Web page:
A bottle shop can only operate in an adequately separated area of the licensed premises. Therefore, besides selling packaged liquor, you cannot conduct other activities in the designated liquor sales area.
Before an applicant can apply for a packaged liquor licence to the Office of Liquor, Gaming and Racing (NSW), they must first notify the local community of their intention to apply for the licence. You can do this by completing a Notice of Intention to Apply for a Liquor Licence (the notice). In addition, you must also supply a copy of the application to the local council and the local police. Finally, you must attach a copy of the notice to the door of the premises from where you are running your business. In some circumstances, you may need to bring it to the attention of all residents within a 50-metre radius. You must display the notice for at least 30 days before applying.
Individuals impacted by the notice may submit questions or raise issues to the applicant during the notice period. If this occurs, the applicant should answer any queries or engage in discussions to reach a solution that all parties are happy with. This process is important to note in your application, particularly within the community impact statement.
Once the notification period has lapsed, the applicant can apply for a packaged liquor licence.
A community impact statement is a written summary of the potential harm (if any) that the packaged liquor licence would have on local stakeholders. To prepare a community impact statement, consult with your local community and key stakeholders. This will help you understand your community’s views to see if you should change your proposal to fit with community standards or minimise any negative impacts. A well-drafted community impact statement will reference any changes made to the application following community consultation to demonstrate how the applicant will respond and handle community concerns moving forward.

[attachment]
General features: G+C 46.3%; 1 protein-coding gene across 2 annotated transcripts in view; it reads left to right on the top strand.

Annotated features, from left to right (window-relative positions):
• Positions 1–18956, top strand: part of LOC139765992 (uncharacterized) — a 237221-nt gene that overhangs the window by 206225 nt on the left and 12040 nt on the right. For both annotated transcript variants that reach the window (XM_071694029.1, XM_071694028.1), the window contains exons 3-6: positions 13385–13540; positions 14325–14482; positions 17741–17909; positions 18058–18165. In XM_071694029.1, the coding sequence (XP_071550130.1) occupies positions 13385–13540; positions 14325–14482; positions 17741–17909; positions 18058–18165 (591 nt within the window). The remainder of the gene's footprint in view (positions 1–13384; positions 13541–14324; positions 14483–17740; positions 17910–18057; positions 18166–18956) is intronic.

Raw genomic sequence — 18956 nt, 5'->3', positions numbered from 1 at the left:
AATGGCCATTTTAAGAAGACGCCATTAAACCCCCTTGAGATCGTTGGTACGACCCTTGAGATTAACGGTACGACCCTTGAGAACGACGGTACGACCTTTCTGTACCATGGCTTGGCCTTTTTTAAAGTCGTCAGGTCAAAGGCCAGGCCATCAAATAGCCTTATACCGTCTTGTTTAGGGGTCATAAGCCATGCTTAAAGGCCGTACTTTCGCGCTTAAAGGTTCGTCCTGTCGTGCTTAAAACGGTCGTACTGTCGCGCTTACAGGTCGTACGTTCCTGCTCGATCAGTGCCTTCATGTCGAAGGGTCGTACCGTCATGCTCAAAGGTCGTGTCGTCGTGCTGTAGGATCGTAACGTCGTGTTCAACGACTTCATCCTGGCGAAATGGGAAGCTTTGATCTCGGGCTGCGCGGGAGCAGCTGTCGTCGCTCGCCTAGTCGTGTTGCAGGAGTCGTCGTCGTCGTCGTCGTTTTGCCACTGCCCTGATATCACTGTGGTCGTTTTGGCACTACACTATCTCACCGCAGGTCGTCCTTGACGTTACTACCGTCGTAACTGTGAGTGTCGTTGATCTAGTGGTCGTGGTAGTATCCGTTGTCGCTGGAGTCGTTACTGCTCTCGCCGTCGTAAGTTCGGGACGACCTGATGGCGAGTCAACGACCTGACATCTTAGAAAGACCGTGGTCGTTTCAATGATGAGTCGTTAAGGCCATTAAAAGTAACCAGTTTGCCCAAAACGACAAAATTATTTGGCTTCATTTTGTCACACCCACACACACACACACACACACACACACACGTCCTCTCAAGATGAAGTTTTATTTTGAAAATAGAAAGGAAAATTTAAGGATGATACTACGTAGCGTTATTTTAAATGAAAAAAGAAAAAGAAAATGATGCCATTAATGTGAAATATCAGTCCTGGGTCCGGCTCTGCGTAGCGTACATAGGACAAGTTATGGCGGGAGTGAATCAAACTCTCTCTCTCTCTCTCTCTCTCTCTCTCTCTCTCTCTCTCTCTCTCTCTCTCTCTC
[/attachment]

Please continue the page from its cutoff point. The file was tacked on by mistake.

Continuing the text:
The additional documents provided in support of your application may include floorplans of the premises, development consents or approvals, a national police certificate, Responsible Service of Alcohol (RSA) certification, and any other relevant information.
You must submit the application package to the Office of Liquor, Gaming and Racing (NSW), the local council and the police. You should ensure that your application has as much detail as possible to speed up the review process.
Upon receiving your liquor license, you will have ongoing obligations such as renewing it or updating the licence if there are any changes to your business operations. It is also important to note that the licence is attached to the premises, not the business. Therefore, you must apply to move or transfer your packaged liquor licence if you move your business.
In summary, you need a packaged liquor licence to sell alcohol through a home delivery service. This licence authorises you to sell and supply liquor. However, some businesses, such as takeaway shops, are ineligible for this licence. Furthermore, you must be aware of restrictions such as the daily six-hour closure and the liquor sales area.
Frequently Asked Questions
Most businesses will be eligible for a packaged liquor license, except for service stations, takeaway shops and general stores.
As a licensee, you can usually only sell alcohol between the hours of 5 am to 10 pm. However, you can seek an extension to your trading hours as part of the application. Most licensees must also be closed for at least six hours a day.